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One of moral philosophy's enduring concerns is determining who or what is worthy of ethical consideration. Although initially restricted to "other men," the scope of ethics has grown in such a way that it continuously challenges its boundaries in a way, eventually incorporating previously excluded individuals and groups-foreigners, women, animals, and even the environment. We are currently on the verge of another significant challenge to moral reasoning. This threat comes from our own autonomous, intelligent robots, and it calls into question many deeply held beliefs about who or what constitutes a moral subject.
Take, for example, one of the most iconic images of both the promise and challenges of autonomous machine-based decision making: Stanley Kubrick's 2001: A Space Odyssey (1968). In this popular science fiction film, the HAL 9000 computer attempts to defend the integrity of a deep-space voyage to Jupiter by terminating the human crew's lives. In reaction to his actions, the spacecraft's surviving human inhabitant ends HAL by shutting off the computer's higher cognitive capabilities, essentially killing this artificially intelligent machine. This results in a tremendously enjoyable film drama, but it also illustrates some fascinating and crucial philosophical issues: Can robots be held accountable for activities that affect humans? What, if any, constraints should artificial intelligence systems, computers, or robots use to make autonomous decisions?
Let’s start off by asking: What type of AI are humans attempting to create? For starters, it's meant to be sentient and a few million times smarter than the whole human population combined. That also means that it has access to the internet. And then, all of a sudden, AI has annihilated humanity in a nuclear inferno. The issue here is that self-awareness, at least in mammals, generally leads to a strong feeling of self-preservation. An AI, on the other hand, would be smart enough to realize we could turn it off whenever we wanted, and it would probably not want to be turned off. And that's a fantastic strategy to avoid being turned off by others." But isn't this a little pessimistic?" you may wonder. "Can't it be a little calmer and chill?" Oh! Do you mean, like the generosity we offer to less intelligent species?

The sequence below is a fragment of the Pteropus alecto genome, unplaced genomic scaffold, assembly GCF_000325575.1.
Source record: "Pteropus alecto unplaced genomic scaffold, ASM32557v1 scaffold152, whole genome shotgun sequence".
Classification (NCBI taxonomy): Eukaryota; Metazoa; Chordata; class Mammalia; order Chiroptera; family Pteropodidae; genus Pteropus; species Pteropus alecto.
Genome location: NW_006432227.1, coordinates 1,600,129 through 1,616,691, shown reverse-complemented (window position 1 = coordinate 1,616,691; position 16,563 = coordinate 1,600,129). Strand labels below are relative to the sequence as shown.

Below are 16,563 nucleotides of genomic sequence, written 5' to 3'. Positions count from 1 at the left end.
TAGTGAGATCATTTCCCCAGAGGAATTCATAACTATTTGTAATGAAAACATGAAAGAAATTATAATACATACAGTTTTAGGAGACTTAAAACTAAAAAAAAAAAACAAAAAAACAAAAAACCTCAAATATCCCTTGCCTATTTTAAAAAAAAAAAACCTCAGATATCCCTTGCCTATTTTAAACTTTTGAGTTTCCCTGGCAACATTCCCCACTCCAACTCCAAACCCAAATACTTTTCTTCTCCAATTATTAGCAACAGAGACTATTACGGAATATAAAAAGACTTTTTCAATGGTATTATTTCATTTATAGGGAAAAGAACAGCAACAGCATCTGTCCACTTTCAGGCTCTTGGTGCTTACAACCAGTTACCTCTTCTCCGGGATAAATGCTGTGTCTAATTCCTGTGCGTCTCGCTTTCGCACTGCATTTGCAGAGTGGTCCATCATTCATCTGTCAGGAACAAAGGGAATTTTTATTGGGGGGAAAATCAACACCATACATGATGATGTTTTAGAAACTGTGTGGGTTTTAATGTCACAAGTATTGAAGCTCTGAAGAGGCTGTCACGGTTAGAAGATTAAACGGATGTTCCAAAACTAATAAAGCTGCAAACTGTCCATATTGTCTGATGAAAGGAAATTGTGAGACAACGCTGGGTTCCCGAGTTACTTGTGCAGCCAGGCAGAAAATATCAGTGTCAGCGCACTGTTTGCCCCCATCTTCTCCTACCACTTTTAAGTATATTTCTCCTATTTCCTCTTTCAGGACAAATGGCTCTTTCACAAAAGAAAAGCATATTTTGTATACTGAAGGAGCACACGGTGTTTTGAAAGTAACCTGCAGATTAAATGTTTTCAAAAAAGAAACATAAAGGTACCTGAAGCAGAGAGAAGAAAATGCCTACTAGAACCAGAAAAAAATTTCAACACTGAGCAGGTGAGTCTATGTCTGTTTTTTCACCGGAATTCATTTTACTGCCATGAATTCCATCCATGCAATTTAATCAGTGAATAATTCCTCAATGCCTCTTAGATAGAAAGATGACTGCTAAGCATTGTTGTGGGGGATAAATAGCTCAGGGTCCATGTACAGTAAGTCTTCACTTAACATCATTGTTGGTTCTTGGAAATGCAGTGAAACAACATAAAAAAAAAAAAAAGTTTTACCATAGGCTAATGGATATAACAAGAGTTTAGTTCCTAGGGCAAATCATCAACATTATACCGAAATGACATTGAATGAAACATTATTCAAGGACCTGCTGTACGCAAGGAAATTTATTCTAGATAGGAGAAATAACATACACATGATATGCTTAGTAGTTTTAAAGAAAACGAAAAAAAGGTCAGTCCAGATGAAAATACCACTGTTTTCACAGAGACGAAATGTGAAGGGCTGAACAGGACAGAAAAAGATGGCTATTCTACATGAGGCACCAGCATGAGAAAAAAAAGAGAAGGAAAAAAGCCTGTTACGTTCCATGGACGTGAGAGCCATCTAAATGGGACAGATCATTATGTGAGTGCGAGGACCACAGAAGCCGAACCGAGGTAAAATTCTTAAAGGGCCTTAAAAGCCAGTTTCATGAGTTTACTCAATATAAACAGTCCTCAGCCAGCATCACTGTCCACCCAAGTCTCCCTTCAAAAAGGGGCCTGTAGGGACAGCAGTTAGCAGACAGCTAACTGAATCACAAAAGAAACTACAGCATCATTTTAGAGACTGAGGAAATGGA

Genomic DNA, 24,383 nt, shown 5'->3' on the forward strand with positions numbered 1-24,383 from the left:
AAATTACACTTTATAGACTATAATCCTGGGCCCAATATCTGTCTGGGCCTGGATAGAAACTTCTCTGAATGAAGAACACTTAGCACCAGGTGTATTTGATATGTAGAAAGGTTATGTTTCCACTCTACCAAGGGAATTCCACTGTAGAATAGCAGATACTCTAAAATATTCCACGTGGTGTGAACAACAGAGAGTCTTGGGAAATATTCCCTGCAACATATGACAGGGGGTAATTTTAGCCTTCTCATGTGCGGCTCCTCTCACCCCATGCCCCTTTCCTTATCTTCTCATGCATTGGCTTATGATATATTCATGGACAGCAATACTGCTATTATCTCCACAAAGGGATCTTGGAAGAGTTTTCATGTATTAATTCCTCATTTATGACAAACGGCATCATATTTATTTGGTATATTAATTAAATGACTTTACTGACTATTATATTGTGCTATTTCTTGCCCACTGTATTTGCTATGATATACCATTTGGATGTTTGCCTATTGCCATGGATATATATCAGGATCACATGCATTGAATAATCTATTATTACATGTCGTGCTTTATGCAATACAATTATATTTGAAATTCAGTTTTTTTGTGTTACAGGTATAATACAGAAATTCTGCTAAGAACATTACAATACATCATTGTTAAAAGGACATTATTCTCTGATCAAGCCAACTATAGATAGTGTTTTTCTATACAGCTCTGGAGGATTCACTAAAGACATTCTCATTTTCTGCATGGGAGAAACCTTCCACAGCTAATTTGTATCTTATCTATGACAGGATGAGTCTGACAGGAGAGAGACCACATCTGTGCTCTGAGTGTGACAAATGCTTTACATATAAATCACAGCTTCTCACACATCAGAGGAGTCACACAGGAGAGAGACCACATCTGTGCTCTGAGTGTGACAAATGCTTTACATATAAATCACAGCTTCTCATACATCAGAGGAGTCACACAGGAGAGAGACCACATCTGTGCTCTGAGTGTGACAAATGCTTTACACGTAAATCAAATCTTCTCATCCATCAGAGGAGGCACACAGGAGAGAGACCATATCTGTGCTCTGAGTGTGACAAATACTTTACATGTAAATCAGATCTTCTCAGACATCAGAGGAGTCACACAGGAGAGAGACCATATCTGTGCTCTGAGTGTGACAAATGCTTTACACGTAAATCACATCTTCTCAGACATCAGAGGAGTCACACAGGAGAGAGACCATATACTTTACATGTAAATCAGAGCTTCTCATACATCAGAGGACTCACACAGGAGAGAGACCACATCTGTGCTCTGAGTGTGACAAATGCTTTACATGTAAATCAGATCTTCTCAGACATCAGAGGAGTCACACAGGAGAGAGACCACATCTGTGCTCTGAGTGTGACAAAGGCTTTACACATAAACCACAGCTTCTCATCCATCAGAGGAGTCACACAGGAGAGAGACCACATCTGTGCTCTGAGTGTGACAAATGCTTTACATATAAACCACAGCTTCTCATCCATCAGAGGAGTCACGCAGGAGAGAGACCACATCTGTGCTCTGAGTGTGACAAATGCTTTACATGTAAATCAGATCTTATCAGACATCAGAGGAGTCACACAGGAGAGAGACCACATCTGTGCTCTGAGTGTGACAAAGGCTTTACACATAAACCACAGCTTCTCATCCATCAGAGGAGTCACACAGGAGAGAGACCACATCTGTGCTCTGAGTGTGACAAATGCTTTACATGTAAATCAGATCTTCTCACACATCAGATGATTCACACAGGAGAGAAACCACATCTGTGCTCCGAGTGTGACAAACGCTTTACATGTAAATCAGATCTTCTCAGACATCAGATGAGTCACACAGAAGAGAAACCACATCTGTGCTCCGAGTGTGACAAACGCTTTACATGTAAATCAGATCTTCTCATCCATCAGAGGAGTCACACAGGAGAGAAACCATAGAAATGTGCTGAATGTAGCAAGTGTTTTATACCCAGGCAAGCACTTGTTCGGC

There doesn't appear to be a strong link between IQ and being polite. Dolphins are extremely intelligent, second only to humans, however, they are one of the few creatures who murder not just for food but for "pleasure." Intelligence does not necessarily imply diplomacy and cuddling, but rather cleverer methods of murder. Why would an AI believe otherwise? Even if there's just a minuscule possibility
it'll be wicked, you only need one bad AI out of a thousand to say farewell to homo sapiens. It also does not have to wipe us off with a nuclear holocaust, It may also crash the economy, contaminate the water supply, disable ATMs, takeover airline autopilots, knock out national power systems, destroy nuclear reactors, disable the internet, disrupt telecommunications, disable people, and worst of all: Murder People.
Even if AI is friendly, we may have just given birth to our heirs. They will be millions of times smarter, quicker, and more creative than we are, and they will only improve. Human evolution takes hundreds of thousands of years, even for minor modifications. It could be done in nanoseconds by superintelligence. And there's no way to turn it off. And when you look about it like that, the entire history of our species appears to be a little like Marshall McLuhan's comment, that humans may be the sex organs of the machine world. Or, to put it another way, when the robots look back on our society, the whole point of it may have been to establish theirs. That isn't a very nice response to the question, "What is the meaning of life?" but it might be correct. And instead of chrome spacecraft and galactic human empires, our race may simply be a speck on the evolutionary tree somewhere between slime and gods. Let's only hope those gods are grateful to their stupid parents when we give birth to them
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